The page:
Cohen continued:

Look what they did to him today. They had a kangaroo court. They found him guilty. And then you had the former head of the U.S. CIA, who himself ought to be put under oath and asked about his role in inventing Russiagate, calling the President of the United States treasonous. What have we come to in this country? And what is going to happen in the future? 

Under these circumstances, Cohen is saying, diplomacy becomes increasingly difficult. If diplomacy is increasingly difficult, conflict is more likely.

He adds:

They see to hate or resent the idea of Trump as president, that they've lost all sense of American national security. If you ever get these people on, ask them this question. For yourself, for me, for the American people. Do you, these people who are hunting Trump. do you prefer trying to impeach Trump to trying to avert war with nuclear Russia? That is the bottom line, and that is where we're at today. 

And Cohen closes with a salient question, one that is rarely asked:

Let me ask you a question, you know D.C., why do these people dislike Putin, the president of post-communist Russia more than they ever seemed to dislike the communist leaders? 

Surely, he is right. The commentariat and the political class, especially on the left, is up in arms about Vladimir Putin. If Trump were not the Antichrist, Putin surely would be. Did these same great minds feel the same way about the leaders of the USSR? Not a chance.

While we are examining these issues, we also turn to Roger Simon at Pajamas Media. His views correlate with Cohen's and mine, which gives them special saliency. As to the question of whether or not Trump should have made the grand dramatic gesture of calling out Putin to his face on election meddling, Simon says:

What would that have accomplished? The obvious answer is zilch.  Again the opposite would most likely have occurred.  Things, already bad, would have been set back further.  It's human nature. You don't have to be a personal acquaintance of Vladimir Putin to know that.  You only have to be breathing.

On the larger issue, Simon is on the same page as Cohen:

Although Russia -- the largest nation on the planet -- is in many ways a failing state with an economy barely the size of Texas, it still has a huge percentage of the world's nuclear weapons, about equal with ours, and the capacity to deliver them (and to pass them along to unreliable non-state actors).  It behooves us to have a relationship with them for our survival and everybody else's, to keep our friends close and our enemies closer, as the Godfather would put it. The obvious goal in this is to limit nuclear proliferation and even to reduce, or at least stabilize, the nuclear arsenals as agreements come up for renewal.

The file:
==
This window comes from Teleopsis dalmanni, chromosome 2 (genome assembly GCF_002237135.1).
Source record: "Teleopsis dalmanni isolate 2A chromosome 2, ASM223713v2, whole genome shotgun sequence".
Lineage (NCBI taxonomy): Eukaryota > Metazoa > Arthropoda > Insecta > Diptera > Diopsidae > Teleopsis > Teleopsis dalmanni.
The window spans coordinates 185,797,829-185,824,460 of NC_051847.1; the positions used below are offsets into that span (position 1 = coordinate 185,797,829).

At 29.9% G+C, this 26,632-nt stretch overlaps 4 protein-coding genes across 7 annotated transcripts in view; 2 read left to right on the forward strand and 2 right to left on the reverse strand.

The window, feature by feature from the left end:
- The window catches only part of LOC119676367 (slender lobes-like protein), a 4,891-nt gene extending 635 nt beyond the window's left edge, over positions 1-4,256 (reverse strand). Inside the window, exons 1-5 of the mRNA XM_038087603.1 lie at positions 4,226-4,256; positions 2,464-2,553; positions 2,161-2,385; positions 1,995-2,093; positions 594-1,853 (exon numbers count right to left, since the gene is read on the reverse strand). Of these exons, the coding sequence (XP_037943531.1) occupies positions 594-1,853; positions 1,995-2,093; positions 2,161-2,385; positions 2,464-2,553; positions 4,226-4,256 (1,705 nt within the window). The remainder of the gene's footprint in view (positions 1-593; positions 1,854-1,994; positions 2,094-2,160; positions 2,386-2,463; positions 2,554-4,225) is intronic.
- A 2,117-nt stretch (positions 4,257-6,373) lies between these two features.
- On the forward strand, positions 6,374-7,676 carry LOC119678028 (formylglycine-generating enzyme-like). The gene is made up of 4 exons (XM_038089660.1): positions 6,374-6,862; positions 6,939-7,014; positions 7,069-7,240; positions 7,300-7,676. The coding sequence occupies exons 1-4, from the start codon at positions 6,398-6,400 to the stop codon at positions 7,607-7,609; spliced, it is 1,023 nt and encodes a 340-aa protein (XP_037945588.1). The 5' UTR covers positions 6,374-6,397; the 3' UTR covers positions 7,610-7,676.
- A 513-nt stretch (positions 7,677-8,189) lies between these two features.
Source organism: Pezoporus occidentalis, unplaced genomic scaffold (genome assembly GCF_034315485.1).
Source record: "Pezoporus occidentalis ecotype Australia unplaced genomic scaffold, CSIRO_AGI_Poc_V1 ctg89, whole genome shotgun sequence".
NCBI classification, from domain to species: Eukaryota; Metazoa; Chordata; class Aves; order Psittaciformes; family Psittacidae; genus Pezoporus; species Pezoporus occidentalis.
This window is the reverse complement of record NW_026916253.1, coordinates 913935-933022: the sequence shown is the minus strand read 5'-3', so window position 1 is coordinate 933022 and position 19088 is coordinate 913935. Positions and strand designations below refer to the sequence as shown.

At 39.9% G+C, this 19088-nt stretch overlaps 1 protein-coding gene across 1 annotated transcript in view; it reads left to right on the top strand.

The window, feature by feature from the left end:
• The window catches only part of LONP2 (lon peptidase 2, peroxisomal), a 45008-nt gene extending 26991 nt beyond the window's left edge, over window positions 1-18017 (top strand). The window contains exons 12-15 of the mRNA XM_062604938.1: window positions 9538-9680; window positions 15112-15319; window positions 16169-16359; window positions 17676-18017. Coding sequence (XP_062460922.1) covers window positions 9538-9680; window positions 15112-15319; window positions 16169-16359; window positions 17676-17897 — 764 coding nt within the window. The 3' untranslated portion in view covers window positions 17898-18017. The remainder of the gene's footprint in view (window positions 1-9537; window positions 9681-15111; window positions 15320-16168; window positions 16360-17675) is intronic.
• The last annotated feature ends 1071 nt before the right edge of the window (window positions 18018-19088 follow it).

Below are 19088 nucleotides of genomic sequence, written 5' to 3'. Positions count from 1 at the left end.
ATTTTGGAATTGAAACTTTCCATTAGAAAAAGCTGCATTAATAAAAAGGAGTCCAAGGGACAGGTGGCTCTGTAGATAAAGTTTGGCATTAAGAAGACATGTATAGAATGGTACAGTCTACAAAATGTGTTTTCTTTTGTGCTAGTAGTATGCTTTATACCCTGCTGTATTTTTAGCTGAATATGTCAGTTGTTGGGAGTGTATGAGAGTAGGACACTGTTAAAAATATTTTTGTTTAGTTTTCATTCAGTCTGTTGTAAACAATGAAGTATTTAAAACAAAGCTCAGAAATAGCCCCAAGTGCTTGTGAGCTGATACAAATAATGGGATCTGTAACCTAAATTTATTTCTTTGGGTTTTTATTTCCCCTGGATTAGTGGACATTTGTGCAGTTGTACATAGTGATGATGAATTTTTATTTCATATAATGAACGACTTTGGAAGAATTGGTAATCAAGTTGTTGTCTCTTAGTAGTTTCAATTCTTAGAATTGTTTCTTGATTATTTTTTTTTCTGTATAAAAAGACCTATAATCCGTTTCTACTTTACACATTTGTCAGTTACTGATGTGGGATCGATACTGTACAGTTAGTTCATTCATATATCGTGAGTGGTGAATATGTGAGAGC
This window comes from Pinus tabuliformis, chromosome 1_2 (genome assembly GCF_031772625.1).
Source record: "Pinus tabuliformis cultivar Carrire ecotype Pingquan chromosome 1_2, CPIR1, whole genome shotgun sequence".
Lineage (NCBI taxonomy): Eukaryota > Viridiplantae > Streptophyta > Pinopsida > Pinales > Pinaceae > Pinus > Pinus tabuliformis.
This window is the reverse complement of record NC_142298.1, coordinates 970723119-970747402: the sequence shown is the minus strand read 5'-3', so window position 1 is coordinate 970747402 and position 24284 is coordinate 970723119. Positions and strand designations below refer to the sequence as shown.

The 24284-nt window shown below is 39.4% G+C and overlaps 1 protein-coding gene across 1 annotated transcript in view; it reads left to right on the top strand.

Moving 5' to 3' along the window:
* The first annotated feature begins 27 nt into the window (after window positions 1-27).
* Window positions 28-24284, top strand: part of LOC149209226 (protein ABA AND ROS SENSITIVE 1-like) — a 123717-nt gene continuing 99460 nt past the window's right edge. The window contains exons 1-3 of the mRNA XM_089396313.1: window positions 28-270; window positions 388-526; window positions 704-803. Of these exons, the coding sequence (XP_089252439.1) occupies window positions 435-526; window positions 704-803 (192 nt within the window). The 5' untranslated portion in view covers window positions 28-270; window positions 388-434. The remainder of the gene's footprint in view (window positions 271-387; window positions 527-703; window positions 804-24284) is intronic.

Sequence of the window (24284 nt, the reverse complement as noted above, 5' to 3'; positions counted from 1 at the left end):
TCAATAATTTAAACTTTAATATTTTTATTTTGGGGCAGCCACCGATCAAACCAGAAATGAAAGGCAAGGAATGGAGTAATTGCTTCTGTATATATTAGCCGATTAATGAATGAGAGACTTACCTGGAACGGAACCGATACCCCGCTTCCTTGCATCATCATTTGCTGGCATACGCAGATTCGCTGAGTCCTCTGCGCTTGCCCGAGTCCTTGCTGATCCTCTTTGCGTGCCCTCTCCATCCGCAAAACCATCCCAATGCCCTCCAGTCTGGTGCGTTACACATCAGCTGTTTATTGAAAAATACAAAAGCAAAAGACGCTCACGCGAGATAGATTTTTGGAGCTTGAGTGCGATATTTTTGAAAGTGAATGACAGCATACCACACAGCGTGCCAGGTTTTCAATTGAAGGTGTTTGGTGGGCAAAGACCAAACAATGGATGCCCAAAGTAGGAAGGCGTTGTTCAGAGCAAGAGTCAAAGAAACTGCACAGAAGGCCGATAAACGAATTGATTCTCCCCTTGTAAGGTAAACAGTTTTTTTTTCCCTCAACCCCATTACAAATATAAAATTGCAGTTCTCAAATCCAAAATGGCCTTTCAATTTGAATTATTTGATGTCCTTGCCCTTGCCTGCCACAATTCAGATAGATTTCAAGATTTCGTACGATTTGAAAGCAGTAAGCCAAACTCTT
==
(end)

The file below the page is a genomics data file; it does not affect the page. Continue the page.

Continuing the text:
Rather than worry our souls about drama, we should look at what Trump has done in conducting foreign policy toward Russia:

The bad cop part is what Trump actually does concretely -- and, as Putin certainly knows, this is far more important than photo ops and press conferences with all the attendant words.  Trump's actions vis-a-vis Russia have been considerably more stringent than his predecessor's -- opening the energy spigots, increasing sanctions, arming the Ukrainians, ejecting 60 Russian agents, etc.  As Walter Russell Mead pointed out, if Trump is in Putin's pocket, he's doing a terrible job of it.

Compare the Trump record with the Obama record, Simon says:

Barack Obama -- although the New York Times would burn down its own building rather than admit it -- did an abysmal job with Putin and was indeed the one who was truly "owned" by the Russian.  And it wasn't just the silly reset button and the embarrassing video of Barack whispering into Medvedev's ear to tell Vlad he -- Barack -- would be more flexible on missiles after the election.  (What a toady!)  Even worse, in his Chamberlainesque ardor to make a deal with Iran's mullahs, Obama let Putin play him in Syria, agreeing not to honor his redline against Assad's use of chemical weapons in order not to endanger the  deal.  Trump never did anything nearly that pathetic.  Actually, he stands up strong.

He continues:

But Trump's opponents don't care about results. Overwhelmed with hate, they would prefer to see the president wounded and impeached than succeed with Putin and bring about a world safer from nuclear armageddon.  If Trump achieves this, however, it will be his finest hour.  It would be for any president.

And, for those who care about history, what did the press and the pundits have to say when Franklin Roosevelt gave Josef Stalin control over Eastern Europe?

[Addendum:
on “ridiculous” reaction to Trump-Putin presser: “FDR went to Yalta & consigned millions to their death in gulags because he gave Eastern Europe to Stalin, & yet they get angry & hysterical bec Trump is saying words they don’t want him to say”